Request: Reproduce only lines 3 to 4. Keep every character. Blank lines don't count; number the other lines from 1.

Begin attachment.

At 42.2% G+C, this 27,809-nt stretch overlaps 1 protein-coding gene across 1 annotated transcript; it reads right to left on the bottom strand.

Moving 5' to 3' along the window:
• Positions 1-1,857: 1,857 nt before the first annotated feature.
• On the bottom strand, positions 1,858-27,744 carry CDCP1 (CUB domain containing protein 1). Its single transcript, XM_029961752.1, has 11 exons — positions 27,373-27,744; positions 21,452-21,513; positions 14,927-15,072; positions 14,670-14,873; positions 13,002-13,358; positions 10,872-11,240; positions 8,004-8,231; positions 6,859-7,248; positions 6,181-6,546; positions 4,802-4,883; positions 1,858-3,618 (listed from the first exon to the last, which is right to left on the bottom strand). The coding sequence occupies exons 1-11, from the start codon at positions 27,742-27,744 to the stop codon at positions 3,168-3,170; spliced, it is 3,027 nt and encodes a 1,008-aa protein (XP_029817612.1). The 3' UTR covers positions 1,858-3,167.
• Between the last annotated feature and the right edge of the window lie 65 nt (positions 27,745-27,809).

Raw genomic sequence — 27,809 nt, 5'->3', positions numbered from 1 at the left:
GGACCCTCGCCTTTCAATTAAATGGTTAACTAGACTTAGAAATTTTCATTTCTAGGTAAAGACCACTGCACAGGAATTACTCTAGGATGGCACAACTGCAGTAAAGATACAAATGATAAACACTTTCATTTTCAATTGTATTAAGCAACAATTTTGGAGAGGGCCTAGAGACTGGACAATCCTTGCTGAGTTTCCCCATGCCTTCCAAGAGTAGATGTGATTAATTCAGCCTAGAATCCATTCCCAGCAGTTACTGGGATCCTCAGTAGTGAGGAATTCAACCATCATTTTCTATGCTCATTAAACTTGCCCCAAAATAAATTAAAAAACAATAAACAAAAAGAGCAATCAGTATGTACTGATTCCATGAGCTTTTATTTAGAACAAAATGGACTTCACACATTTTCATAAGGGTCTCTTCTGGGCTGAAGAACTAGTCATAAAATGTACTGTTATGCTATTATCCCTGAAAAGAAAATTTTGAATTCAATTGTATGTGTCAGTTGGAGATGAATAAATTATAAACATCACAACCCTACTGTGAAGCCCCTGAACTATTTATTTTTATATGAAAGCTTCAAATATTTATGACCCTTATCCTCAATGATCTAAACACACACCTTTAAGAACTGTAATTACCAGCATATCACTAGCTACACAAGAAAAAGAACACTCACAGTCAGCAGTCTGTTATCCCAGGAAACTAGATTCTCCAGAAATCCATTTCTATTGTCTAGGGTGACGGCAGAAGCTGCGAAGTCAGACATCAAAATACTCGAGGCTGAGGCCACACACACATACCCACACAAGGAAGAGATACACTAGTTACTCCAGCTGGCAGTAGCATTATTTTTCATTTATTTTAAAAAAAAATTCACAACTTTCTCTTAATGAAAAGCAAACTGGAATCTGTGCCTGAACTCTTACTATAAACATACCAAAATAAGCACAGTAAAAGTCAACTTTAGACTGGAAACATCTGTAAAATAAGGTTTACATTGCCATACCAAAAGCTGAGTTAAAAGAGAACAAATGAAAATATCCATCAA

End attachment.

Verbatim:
• Positions 1-1,857: 1,857 nt before the first annotated feature.
• On the bottom strand, positions 1,858-27,744 carry CDCP1 (CUB domain containing protein 1). Its single transcript, XM_029961752.1, has 11 exons — positions 27,373-27,744; positions 21,452-21,513; positions 14,927-15,072; positions 14,670-14,873; positions 13,002-13,358; positions 10,872-11,240; positions 8,004-8,231; positions 6,859-7,248; positions 6,181-6,546; positions 4,802-4,883; positions 1,858-3,618 (listed from the first exon to the last, which is right to left on the bottom strand). The coding sequence occupies exons 1-11, from the start codon at positions 27,742-27,744 to the stop codon at positions 3,168-3,170; spliced, it is 3,027 nt and encodes a 1,008-aa protein (XP_029817612.1). The 3' UTR covers positions 1,858-3,167.